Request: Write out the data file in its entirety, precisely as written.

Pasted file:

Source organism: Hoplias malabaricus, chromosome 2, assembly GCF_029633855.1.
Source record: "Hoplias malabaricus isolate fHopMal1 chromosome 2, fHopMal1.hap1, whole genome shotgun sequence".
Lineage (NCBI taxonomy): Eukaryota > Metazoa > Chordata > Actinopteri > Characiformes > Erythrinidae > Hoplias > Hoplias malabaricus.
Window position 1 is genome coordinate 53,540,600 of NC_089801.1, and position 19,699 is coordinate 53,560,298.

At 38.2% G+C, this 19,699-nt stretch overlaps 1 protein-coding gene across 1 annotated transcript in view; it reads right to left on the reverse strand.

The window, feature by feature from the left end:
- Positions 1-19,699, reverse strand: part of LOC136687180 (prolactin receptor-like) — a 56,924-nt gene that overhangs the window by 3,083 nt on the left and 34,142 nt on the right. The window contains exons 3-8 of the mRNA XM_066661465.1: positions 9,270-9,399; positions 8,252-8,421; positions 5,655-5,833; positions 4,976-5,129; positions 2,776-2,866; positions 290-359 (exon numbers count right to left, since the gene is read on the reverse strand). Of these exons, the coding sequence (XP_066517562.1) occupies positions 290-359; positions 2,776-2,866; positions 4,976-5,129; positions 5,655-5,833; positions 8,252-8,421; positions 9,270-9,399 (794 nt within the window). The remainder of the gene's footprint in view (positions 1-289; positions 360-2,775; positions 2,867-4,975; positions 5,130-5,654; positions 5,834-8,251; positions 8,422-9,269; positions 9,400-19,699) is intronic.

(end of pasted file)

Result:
Source organism: Hoplias malabaricus, chromosome 2, assembly GCF_029633855.1.
Source record: "Hoplias malabaricus isolate fHopMal1 chromosome 2, fHopMal1.hap1, whole genome shotgun sequence".
Lineage (NCBI taxonomy): Eukaryota > Metazoa > Chordata > Actinopteri > Characiformes > Erythrinidae > Hoplias > Hoplias malabaricus.
Window position 1 is genome coordinate 53,540,600 of NC_089801.1, and position 19,699 is coordinate 53,560,298.

At 38.2% G+C, this 19,699-nt stretch overlaps 1 protein-coding gene across 1 annotated transcript in view; it reads right to left on the reverse strand.

The window, feature by feature from the left end:
- Positions 1-19,699, reverse strand: part of LOC136687180 (prolactin receptor-like) — a 56,924-nt gene that overhangs the window by 3,083 nt on the left and 34,142 nt on the right. The window contains exons 3-8 of the mRNA XM_066661465.1: positions 9,270-9,399; positions 8,252-8,421; positions 5,655-5,833; positions 4,976-5,129; positions 2,776-2,866; positions 290-359 (exon numbers count right to left, since the gene is read on the reverse strand). Of these exons, the coding sequence (XP_066517562.1) occupies positions 290-359; positions 2,776-2,866; positions 4,976-5,129; positions 5,655-5,833; positions 8,252-8,421; positions 9,270-9,399 (794 nt within the window). The remainder of the gene's footprint in view (positions 1-289; positions 360-2,775; positions 2,867-4,975; positions 5,130-5,654; positions 5,834-8,251; positions 8,422-9,269; positions 9,400-19,699) is intronic.